Ian McKenzie

Ian McKenzie, John Gladwin and Alex Robertson

Ian McKenzie is a man who has represented his club, Edinburgh Southern Harriers as a runner on the road and over the country, as a team manager and as an administrator since the early 1960’s.   Ian was club secretary from 1969-’71 and from ’84-’94, and president from ’75-’77.   Never a champion, he was a good, reliable, dependable athlete who ran – 

  • in road races in Highland Games at such as Airdrie,
  • in the point to point road races, such as the 16 miles Clydebank to Helensburgh, which were always popular well contested races,
  • and in the annual classics like the Nigel Barge Road Race held on the first Saturday every year in Glasgow.   
  •  in club, district and national cross-country championships representing Edinburgh Southern Harriers
  • in track races for the club in the Scottish Athletics League as well as in individual events.   

Ian completed the questionnaire for us and it is reproduced verbatim below.   Ian says:

Name: Ian B McKenzie
DOB: 15/11/1940
Occupation: Retired
Club/s: Edinburgh Southern Harriers/ City of Edinburgh A C.
P.Bs: 880-2.04, 1 mile-4.16, 3 miles-14.52, 6 miles-29.56,half marathon-64.48,marathon-2.28. All achieved a long time ago!
When I was a boy of 12 I lived near Meadowbank and ran there with friends. I was approached by an ESH coach, Willie Denholm, and asked if I was interested in joining as he felt I had the ability to be a reasonable runner. At that time there was no organized competition for that age group, formal events started at 14, but the club had a number of boys who met to be given coaching and advice on training. Because of this I was able to enjoy success in school sports at a variety of events, then moved on to club competition.
The greatest thing I got from the sport was lifelong friendships with fellow club members and those from other clubs.
There were a number of performances that I would give equal standing. I always considered myself more a team member than someone who could say they were a good individual. As there can only be one winner in an event I think that most have to be content with the knowledge that you gave the best you could give. Because of this opinion I think my personal best performances were as a part of teams eg. second team in the AAAs 12 stage relay, winning teams at the SCCU champs, the best individual race was breaking 50 mins at the Tom Scott ( strong tailwind)!
As I said earlier the friendships and the sheer pleasure of going for a daily run well into my 70s.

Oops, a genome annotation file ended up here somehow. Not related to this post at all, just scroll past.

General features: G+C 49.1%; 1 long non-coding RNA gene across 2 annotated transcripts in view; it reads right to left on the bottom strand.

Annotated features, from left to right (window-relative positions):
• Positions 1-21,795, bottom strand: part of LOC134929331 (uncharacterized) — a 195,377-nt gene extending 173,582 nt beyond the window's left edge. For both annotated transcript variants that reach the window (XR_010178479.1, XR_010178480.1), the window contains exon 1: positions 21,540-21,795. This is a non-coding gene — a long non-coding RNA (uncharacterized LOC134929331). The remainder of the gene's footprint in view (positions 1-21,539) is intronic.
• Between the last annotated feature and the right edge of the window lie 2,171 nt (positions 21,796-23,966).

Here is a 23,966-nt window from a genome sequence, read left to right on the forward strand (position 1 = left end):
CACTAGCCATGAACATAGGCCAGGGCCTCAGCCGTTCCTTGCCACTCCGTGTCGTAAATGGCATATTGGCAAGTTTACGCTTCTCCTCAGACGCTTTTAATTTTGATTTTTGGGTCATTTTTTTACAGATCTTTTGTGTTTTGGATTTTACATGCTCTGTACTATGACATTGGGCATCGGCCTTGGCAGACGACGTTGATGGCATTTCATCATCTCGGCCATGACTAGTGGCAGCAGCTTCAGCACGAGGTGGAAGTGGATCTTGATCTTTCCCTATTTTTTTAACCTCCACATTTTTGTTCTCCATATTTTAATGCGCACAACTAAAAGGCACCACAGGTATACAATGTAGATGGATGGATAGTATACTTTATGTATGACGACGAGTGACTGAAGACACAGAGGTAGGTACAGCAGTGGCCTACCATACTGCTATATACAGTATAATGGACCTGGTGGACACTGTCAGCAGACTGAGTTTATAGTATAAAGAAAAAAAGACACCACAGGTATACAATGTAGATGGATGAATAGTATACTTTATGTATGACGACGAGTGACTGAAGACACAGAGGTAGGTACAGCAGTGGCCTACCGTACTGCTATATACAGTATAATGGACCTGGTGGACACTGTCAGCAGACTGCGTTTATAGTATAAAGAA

When I started running, training was still twice a week with a race on a Saturday. In the early 1960’s this all changed for distance runners with the methods of Arthur Lydiard being introduced i.e. long slow distance. This meant a Sunday run of 20 miles then varying distances and speeds throughout the week with the aim of running a minimum of 70mpw. I was fortunate enough to be able to train most lunch times along with club colleagues. Monday 6 miles fartlek, Tuesday 8/10 miles club run, Wednesday fartlek, Thursday track 20 x400m with one lap jog, a total of 10 miles, Friday steady 8/10 miles.
It was always open to variations, such as paarlauf or sprints, depending on weather or how you felt.
My proudest moment was when ESH won both the Ladies and Men’s Pye Gold Cups at Crystal Palace, the first time this had been achieved by any UK club, also finishing second on consecutive years at the AAAs 12 stage road relay 1974/1975.
I never qualified as a coach or official, but advised many athletes over many years, using my own knowledge and experience achieved over decades of involvement in the sport.
Throughout a long time I held many administrative roles within Club athletics with ESH and City of Edinburgh namely: ESH c/c team manager throughout the 1970/ 80s when we were, in my opinion, the leading team in Scotland. After the amalgamation with EAC in 1996, I held the post of BAL track team manager and took us from Division 3 to Division 1 in consecutive years. I was ESH President in 1975 and Secretary/Treasurer for a period of 12 years prior to amalgamation. 
I was always satisfied in contributing to Club success and never had any desire to achieve higher office.